Traffic cameras issue first 6,000 tickets

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The first batch of 6,000 tickets for driving offences recorded by the new traffic camera network was sent 40 days after the system went live, said Deputy traffic chief Harris Evripidou.

In comments to CyBC radio, Evripidou said the traffic camera network, which went live at the beginning of the year, has so far recorded more than 30,000 traffic offences.

“The first out-of-court fines are being sent by registered mail together with links and passwords to a website where offenders can see details of the traffic offence as well as photographs,” said Evripidou.

Once the drivers have been identified and notified, they will have 30 days to pay the fine from the day they received notification.

The owner of the vehicle will be notified, and in the case someone else was at the wheel at the time of the offence, they will have 15 days to point out the driver.

If the offending driver fails to pay the fine within 30 days, it will increase by 50%, and they will then have another 15 days to pay before the case goes to court.

The fine must be paid within 30 days; otherwise, it will rise by half and must be paid within 45 days.

If not paid by then, the case will go to court.

The network was introduced on 25 October, but authorities decided to impose a grace period before sending out tickets to offenders, which ended on 1 January 2022.

However, the traffic camera scheme got off to a bumpy start as it emerged that operators had stumbled on administrative and procedural complications.

The tickets are being sent out for offences recorded by the eight cameras from 120 to be installed.

So far, four fixed cameras have been installed at a busy Nicosia junction, while police are also employing four mobile cameras in a renewed push to stem the bloodshed on the roads.

The four fixed cameras are on Grivas Digheni and Demosthenis Severis Avenues.

Once the €34 mln system is fully operational, 90 fixed units in 30 locations around the island as well as 20 mobile cameras which police will determine their location and operating hours daily.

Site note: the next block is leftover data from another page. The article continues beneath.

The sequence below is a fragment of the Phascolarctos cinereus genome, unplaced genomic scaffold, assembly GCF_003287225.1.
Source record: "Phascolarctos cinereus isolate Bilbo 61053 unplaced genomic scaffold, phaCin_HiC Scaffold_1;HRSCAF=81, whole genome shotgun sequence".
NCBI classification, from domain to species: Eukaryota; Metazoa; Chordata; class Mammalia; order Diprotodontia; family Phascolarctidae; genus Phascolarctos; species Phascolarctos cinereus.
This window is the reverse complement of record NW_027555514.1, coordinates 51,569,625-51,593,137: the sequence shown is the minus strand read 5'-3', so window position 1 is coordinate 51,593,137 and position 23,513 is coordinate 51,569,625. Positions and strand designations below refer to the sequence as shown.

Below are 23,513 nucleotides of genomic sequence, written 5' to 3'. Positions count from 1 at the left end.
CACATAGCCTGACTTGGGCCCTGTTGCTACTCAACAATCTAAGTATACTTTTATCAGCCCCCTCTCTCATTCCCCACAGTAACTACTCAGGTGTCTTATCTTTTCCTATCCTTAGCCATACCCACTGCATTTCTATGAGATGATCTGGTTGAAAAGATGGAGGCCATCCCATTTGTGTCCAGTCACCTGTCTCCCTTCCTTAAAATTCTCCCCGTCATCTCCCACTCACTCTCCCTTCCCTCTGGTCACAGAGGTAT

Evripidou said police are happy to see the network paying off as more motorists comply with the traffic rules.

“The increased compliance of the drivers shows the usefulness of the cameras, and it enhances our belief the network will lead to a reduction in road accidents.”

When Cyprus introduced speed cameras in 12 locations in 2007, road accidents were reduced by over 50%.

Traffic cameras were first introduced 14 years ago, but technical and legal issues over the ownership of the platform and collection of fines forced the government to switch them off.

As an EU member, Cyprus has adopted the European target of a 50% reduction in road fatalities and a 50% reduction in serious injuries by 2030.

According to police, the fines for offences monitored by the cameras are:

  • Speeding fines issued according to excess speed (i.e., up to 30% above the limit: €2/km and 1-3 penalty points)
  • Not complying with the traffic light system: €300 and three penalty points
  • Not stopping before the designated line at a junction: €25
  • Not wearing a seatbelt: €150 and three penalty points
  • Using a mobile phone whilst driving: €150 and two penalty points
  • Not wearing a protective helmet whilst driving a motorcycle: €200 and three penalty points